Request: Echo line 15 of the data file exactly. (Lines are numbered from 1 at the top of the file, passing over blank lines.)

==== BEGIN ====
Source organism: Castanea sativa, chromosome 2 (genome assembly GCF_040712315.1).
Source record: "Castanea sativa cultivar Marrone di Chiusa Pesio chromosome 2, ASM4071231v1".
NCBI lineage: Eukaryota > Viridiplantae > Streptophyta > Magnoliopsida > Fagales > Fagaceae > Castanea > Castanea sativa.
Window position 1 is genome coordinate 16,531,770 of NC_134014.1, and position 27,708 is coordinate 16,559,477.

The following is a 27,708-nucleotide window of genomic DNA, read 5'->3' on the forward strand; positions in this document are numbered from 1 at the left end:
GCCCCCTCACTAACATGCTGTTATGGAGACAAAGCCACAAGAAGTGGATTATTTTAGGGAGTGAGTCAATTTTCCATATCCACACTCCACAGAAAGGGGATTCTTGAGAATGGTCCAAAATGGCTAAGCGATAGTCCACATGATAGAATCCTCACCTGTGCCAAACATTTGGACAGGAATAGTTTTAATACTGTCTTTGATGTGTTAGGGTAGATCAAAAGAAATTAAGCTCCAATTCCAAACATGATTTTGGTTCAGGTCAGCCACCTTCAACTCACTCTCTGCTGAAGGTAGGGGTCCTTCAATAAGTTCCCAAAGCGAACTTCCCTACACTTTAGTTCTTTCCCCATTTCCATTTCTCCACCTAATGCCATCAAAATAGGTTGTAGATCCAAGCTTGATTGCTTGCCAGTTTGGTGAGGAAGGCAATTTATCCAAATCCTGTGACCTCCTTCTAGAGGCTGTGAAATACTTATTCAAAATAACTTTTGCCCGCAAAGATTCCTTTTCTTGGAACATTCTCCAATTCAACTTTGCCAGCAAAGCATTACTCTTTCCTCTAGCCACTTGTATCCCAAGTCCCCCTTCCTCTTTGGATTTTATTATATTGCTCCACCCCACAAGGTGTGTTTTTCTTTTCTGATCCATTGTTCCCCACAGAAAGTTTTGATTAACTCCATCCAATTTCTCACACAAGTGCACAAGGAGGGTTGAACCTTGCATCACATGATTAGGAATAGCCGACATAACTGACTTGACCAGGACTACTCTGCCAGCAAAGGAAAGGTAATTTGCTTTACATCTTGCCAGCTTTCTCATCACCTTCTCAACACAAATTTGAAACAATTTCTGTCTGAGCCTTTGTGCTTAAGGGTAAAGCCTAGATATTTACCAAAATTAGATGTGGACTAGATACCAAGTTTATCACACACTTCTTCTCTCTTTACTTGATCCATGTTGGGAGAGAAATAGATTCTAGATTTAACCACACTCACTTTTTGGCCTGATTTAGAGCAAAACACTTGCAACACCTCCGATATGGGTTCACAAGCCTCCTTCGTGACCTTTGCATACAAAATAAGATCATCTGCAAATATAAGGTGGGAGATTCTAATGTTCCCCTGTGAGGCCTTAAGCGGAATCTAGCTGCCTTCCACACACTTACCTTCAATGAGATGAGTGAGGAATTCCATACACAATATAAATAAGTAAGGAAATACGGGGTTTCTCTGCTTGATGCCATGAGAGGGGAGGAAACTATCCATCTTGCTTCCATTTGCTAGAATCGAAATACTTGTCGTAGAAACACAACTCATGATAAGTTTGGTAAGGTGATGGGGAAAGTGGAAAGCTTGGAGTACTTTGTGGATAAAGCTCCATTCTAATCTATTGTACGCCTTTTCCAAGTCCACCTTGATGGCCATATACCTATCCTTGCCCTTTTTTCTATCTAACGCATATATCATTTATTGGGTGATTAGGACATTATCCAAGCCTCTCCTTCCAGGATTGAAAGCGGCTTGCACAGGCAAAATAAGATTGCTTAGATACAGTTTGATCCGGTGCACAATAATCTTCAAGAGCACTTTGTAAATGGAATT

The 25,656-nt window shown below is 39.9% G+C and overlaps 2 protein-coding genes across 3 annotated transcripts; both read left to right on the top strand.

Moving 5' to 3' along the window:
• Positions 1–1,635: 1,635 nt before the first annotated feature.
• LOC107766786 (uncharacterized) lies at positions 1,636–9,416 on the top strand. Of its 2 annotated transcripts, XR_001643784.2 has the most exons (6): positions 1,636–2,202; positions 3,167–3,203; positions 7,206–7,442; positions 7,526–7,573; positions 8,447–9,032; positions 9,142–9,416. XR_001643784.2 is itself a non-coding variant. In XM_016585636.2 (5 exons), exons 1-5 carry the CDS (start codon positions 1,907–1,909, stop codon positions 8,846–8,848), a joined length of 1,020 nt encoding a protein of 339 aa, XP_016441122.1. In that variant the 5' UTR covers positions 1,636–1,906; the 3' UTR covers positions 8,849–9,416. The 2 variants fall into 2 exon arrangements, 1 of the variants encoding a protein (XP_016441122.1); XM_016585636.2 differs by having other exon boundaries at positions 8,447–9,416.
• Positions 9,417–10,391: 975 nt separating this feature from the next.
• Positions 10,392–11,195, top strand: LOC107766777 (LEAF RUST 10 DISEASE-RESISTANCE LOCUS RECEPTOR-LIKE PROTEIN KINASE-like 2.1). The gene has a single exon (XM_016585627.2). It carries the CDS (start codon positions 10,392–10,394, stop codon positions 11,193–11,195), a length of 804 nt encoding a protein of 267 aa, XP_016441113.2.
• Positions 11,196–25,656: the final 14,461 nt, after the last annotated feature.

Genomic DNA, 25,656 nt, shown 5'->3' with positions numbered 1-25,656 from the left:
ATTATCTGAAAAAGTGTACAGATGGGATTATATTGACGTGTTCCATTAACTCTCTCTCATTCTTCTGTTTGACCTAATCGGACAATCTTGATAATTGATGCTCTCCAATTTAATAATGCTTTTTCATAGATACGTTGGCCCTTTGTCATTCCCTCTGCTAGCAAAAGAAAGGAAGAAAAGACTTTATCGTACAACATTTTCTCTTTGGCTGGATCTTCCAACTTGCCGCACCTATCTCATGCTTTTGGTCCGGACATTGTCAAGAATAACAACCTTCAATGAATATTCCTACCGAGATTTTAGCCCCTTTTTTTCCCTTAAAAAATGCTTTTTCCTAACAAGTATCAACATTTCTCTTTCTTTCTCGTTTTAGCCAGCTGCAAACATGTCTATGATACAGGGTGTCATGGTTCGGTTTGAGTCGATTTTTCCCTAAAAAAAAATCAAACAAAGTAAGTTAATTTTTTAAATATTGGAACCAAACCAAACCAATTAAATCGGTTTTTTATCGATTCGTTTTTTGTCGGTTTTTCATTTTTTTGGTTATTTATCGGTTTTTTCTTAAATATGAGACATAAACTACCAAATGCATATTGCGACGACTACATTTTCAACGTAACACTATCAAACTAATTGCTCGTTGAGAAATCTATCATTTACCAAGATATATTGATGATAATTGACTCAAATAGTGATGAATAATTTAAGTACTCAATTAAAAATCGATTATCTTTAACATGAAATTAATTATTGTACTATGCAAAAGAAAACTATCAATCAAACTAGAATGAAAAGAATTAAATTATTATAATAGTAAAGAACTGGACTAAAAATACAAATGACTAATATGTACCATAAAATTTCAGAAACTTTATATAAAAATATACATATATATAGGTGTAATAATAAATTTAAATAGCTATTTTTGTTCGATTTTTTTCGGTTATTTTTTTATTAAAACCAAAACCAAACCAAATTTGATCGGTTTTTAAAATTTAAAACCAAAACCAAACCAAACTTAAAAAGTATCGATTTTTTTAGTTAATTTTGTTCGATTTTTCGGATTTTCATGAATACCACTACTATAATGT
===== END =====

ATTATCTGAAAAAGTGTACAGATGGGATTATATTGACGTGTTCCATTAACTCTCTCTCATTCTTCTGTTTGACCTAATCGGACAATCTTGATAATTGATGCTCTCCAATTTAATAATGCTTTTTCATAGATACGTTGGCCCTTTGTCATTCCCTCTGCTAGCAAAAGAAAGGAAGAAAAGACTTTATCGTACAACATTTTCTCTTTGGCTGGATCTTCCAACTTGCCGCACCTATCTCATGCTTTTGGTCCGGACATTGTCAAGAATAACAACCTTCAATGAATATTCCTACCGAGATTTTAGCCCCTTTTTTTCCCTTAAAAAATGCTTTTTCCTAACAAGTATCAACATTTCTCTTTCTTTCTCGTTTTAGCCAGCTGCAAACATGTCTATGATACAGGGTGTCATGGTTCGGTTTGAGTCGATTTTTCCCTAAAAAAAAATCAAACAAAGTAAGTTAATTTTTTAAATATTGGAACCAAACCAAACCAATTAAATCGGTTTTTTATCGATTCGTTTTTTGTCGGTTTTTCATTTTTTTGGTTATTTATCGGTTTTTTCTTAAATATGAGACATAAACTACCAAATGCATATTGCGACGACTACATTTTCAACGTAACACTATCAAACTAATTGCTCGTTGAGAAATCTATCATTTACCAAGATATATTGATGATAATTGACTCAAATAGTGATGAATAATTTAAGTACTCAATTAAAAATCGATTATCTTTAACATGAAATTAATTATTGTACTATGCAAAAGAAAACTATCAATCAAACTAGAATGAAAAGAATTAAATTATTATAATAGTAAAGAACTGGACTAAAAATACAAATGACTAATATGTACCATAAAATTTCAGAAACTTTATATAAAAATATACATATATATAGGTGTAATAATAAATTTAAATAGCTATTTTTGTTCGATTTTTTTCGGTTATTTTTTTATTAAAACCAAAACCAAACCAAATTTGATCGGTTTTTAAAATTTAAAACCAAAACCAAACCAAACTTAAAAAGTATCGATTTTTTTAGTTAATTTTGTTCGATTTTTCGGATTTTCATGAATACCACTACTATAATGT